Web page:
Three weeks after Hurricane Maria devastated Puerto Rico, President Trump tweeted that we cannot keep disaster relief efforts in the American territory forever. This statement comes on the heels of his tone-deaf and callused behavior towards the people of Puerto Rico, including complaining about the relief efforts acting as a nuisance to the budget and advising Puerto Ricans that they should just take care of themselves.
Make no mistake: these are Americans, and because helping them is expensive and time-consuming, the president believes we simply shouldn't. Meanwhile, disaster relief continues in Texas and Florida with no end date in sight.
As it stands, 16 percent of Puerto Rico has power (and that's on a good day). The drinking water situation is so bad that the people are trying to use water contaminated by hazardous waste. Hospitals are low on medicine. Conditions like these can turn into an outbreak of superbugs. Food is running out. Connecticut Senator Richard Blumenthal told press, "We are on the verge of failing Puerto Rico."
When San Juan Mayor Carmen Yulin cruz begged for help on behalf of her constituents the president tweeted about professional football players taking a knee.
Maria is literally the perfect storm. Already cash- and resource-strapped FEMA struggled to aid Puerto Rico. Logistically, delivering supplies remains a nightmare due to destroyed docks and shipping limitations. The government infrastructure is weakened as many members of the government are in need of aid themselves. FEMA typically works as support for local disaster relief efforts must now act as first responders -- a role they were not prepared for, according to FEMA Administrator William "Brock" Long. Long also puts the onus for failed effort on Puerto Rican government, blaming infighting for the lack of coordinated relief efforts.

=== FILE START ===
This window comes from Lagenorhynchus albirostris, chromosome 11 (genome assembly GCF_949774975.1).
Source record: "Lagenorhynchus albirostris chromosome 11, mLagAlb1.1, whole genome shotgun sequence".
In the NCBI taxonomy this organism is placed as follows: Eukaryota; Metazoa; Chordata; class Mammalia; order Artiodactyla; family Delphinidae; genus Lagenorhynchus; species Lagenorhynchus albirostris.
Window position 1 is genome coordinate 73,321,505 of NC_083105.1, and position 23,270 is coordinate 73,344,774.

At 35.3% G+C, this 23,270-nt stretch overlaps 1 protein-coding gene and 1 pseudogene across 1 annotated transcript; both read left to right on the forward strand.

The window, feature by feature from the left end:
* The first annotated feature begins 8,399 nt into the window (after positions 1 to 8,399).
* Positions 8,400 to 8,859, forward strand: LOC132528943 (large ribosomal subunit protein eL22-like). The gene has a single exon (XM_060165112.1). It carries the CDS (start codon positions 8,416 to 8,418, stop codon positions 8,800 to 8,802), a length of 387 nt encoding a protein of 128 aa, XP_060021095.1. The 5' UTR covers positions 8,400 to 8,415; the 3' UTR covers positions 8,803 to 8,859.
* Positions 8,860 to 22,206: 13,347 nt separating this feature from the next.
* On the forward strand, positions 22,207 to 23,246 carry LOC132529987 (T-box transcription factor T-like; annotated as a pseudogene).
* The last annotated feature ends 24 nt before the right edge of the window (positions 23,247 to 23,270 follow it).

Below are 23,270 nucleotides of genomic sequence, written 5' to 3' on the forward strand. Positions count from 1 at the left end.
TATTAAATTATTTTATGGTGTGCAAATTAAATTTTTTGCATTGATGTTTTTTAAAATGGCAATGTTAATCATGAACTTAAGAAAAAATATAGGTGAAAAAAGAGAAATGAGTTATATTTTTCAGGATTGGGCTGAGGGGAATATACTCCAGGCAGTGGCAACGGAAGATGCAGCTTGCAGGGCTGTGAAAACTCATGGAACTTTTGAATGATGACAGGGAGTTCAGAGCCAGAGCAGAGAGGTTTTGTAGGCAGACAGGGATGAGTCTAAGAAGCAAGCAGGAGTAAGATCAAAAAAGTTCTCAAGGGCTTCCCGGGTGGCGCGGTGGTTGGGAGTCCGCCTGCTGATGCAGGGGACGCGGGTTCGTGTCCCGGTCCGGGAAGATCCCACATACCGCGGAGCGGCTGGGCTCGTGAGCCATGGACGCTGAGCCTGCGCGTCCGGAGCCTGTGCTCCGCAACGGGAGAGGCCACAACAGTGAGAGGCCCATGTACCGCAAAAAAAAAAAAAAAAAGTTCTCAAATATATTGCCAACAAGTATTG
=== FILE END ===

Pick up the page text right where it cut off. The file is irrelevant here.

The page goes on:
When Harvey hit Texas, FEMA deployed 31,000 relief personnel. 40,000 went to Florida after Irma. Deployment levels for Puerto Rico were 14,000. In 2010 the Department of Defense deployed 300 aircrafts to Haiti. Puerto Rico received 80.
That's right: our military did more for a foreign nation than they are currently doing for an American territory.
Our disaster response is, quite frankly, a disaster.
This is hardly the first time FEMA has come under fire for lackluster response. During Irma, reports of the elderly living in retirement homes dying to sweltering temperatures because the county did not prioritize restoring air conditioning are rampant. Budget changes require significant time for approvals, and contracts end without replacements in sight. The system needs an overhaul, and it needs it now.
As FEMA says, long-term assistance begins and ends in communities. While this is certainly true, FEMA's involvement doesn't stop once the bleeding is staunched. Long-term relief can cover anything from physically reconstructing cities to local PTSD counseling with social workers. FEMA guides this lengthy process by coordinating local and federal resources as well as providing ongoing financial assistance.
Unless, of course, you live in Puerto Rico.
The moral of the president's tweeting is this: if Americans become too difficult or costly to aid, we won't. By the people, for the people -- unless the people are a budgetary nuisance.